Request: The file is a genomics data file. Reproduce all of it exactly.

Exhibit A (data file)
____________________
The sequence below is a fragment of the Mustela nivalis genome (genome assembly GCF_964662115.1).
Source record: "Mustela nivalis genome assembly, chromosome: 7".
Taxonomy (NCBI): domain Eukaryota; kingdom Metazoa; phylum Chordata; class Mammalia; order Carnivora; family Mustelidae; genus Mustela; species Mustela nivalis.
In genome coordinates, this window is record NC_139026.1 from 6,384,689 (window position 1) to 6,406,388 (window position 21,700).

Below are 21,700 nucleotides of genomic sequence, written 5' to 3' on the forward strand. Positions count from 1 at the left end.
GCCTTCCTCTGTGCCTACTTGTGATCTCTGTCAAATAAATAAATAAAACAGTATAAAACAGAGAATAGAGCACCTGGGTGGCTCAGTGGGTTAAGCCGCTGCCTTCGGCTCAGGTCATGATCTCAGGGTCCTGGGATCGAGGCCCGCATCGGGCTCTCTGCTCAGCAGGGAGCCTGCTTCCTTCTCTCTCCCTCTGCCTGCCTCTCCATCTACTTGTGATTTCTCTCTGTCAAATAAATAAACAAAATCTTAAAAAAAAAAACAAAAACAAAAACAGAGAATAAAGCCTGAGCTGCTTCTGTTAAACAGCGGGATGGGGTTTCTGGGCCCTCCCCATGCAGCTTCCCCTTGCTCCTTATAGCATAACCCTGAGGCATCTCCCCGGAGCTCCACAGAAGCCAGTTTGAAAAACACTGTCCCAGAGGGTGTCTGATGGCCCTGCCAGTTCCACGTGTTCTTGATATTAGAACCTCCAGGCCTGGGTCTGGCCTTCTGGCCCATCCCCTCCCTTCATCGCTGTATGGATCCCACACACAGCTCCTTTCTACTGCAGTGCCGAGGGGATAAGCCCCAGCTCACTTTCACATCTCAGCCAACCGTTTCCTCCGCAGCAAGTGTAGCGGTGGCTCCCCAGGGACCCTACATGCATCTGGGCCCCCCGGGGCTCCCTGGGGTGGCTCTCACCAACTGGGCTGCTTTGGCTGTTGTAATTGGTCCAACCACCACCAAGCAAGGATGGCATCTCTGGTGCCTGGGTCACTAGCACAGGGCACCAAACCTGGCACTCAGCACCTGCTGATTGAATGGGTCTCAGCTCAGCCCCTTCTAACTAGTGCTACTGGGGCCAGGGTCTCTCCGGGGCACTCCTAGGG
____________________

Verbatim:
The sequence below is a fragment of the Mustela nivalis genome (genome assembly GCF_964662115.1).
Source record: "Mustela nivalis genome assembly, chromosome: 7".
Taxonomy (NCBI): domain Eukaryota; kingdom Metazoa; phylum Chordata; class Mammalia; order Carnivora; family Mustelidae; genus Mustela; species Mustela nivalis.
In genome coordinates, this window is record NC_139026.1 from 6,384,689 (window position 1) to 6,406,388 (window position 21,700).

Below are 21,700 nucleotides of genomic sequence, written 5' to 3' on the forward strand. Positions count from 1 at the left end.
GCCTTCCTCTGTGCCTACTTGTGATCTCTGTCAAATAAATAAATAAAACAGTATAAAACAGAGAATAGAGCACCTGGGTGGCTCAGTGGGTTAAGCCGCTGCCTTCGGCTCAGGTCATGATCTCAGGGTCCTGGGATCGAGGCCCGCATCGGGCTCTCTGCTCAGCAGGGAGCCTGCTTCCTTCTCTCTCCCTCTGCCTGCCTCTCCATCTACTTGTGATTTCTCTCTGTCAAATAAATAAACAAAATCTTAAAAAAAAAAACAAAAACAAAAACAGAGAATAAAGCCTGAGCTGCTTCTGTTAAACAGCGGGATGGGGTTTCTGGGCCCTCCCCATGCAGCTTCCCCTTGCTCCTTATAGCATAACCCTGAGGCATCTCCCCGGAGCTCCACAGAAGCCAGTTTGAAAAACACTGTCCCAGAGGGTGTCTGATGGCCCTGCCAGTTCCACGTGTTCTTGATATTAGAACCTCCAGGCCTGGGTCTGGCCTTCTGGCCCATCCCCTCCCTTCATCGCTGTATGGATCCCACACACAGCTCCTTTCTACTGCAGTGCCGAGGGGATAAGCCCCAGCTCACTTTCACATCTCAGCCAACCGTTTCCTCCGCAGCAAGTGTAGCGGTGGCTCCCCAGGGACCCTACATGCATCTGGGCCCCCCGGGGCTCCCTGGGGTGGCTCTCACCAACTGGGCTGCTTTGGCTGTTGTAATTGGTCCAACCACCACCAAGCAAGGATGGCATCTCTGGTGCCTGGGTCACTAGCACAGGGCACCAAACCTGGCACTCAGCACCTGCTGATTGAATGGGTCTCAGCTCAGCCCCTTCTAACTAGTGCTACTGGGGCCAGGGTCTCTCCGGGGCACTCCTAGGG